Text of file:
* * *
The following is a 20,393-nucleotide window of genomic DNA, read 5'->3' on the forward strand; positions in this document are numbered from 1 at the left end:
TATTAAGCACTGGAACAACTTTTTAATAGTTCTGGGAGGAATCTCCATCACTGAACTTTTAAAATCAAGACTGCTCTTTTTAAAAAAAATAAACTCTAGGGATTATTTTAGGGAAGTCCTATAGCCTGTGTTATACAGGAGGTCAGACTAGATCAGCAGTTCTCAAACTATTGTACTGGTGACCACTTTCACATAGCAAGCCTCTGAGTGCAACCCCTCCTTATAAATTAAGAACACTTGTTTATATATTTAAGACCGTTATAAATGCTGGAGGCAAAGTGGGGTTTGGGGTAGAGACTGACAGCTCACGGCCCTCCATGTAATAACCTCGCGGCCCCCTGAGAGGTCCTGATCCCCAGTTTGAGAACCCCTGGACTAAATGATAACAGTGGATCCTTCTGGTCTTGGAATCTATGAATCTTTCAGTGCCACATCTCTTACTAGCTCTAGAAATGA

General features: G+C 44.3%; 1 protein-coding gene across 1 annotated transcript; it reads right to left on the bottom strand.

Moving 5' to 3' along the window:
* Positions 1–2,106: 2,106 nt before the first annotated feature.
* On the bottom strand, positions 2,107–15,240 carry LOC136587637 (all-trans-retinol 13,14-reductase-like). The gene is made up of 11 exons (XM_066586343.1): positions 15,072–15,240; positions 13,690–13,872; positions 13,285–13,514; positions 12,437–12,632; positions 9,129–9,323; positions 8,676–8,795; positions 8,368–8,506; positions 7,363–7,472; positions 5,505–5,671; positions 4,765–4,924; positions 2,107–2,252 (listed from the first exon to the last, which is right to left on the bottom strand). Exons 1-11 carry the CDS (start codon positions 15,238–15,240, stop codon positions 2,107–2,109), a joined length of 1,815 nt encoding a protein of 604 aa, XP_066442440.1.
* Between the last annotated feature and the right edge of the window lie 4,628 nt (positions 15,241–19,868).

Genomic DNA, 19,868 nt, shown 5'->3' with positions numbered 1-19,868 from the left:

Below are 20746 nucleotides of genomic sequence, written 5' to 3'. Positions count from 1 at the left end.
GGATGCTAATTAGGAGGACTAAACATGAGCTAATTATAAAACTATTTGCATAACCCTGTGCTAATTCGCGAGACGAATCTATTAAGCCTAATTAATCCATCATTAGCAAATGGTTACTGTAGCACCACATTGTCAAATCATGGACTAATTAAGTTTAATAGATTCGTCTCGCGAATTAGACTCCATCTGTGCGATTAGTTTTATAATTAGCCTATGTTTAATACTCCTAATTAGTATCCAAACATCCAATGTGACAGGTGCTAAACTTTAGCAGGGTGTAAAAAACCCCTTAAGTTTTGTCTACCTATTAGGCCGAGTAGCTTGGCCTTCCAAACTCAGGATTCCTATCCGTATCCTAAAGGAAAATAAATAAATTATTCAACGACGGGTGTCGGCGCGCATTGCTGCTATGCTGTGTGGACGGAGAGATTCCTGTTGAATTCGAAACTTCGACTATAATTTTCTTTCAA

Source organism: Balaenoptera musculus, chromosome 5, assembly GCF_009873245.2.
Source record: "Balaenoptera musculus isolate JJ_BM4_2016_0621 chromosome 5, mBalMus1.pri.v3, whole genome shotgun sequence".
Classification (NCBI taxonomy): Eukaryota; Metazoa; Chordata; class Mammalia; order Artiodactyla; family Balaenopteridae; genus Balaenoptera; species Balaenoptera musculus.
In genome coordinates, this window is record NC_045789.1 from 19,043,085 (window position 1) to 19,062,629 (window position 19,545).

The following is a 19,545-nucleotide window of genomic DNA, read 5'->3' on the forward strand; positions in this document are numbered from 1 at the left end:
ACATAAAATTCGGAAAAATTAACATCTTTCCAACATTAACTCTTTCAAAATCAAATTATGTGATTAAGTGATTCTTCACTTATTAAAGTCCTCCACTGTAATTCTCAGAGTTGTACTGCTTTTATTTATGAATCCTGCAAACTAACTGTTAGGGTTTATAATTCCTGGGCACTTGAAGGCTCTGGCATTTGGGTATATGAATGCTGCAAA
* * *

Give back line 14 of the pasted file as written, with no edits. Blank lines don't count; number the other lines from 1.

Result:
In genome coordinates, this window is record NC_045789.1 from 19,043,085 (window position 1) to 19,062,629 (window position 19,545).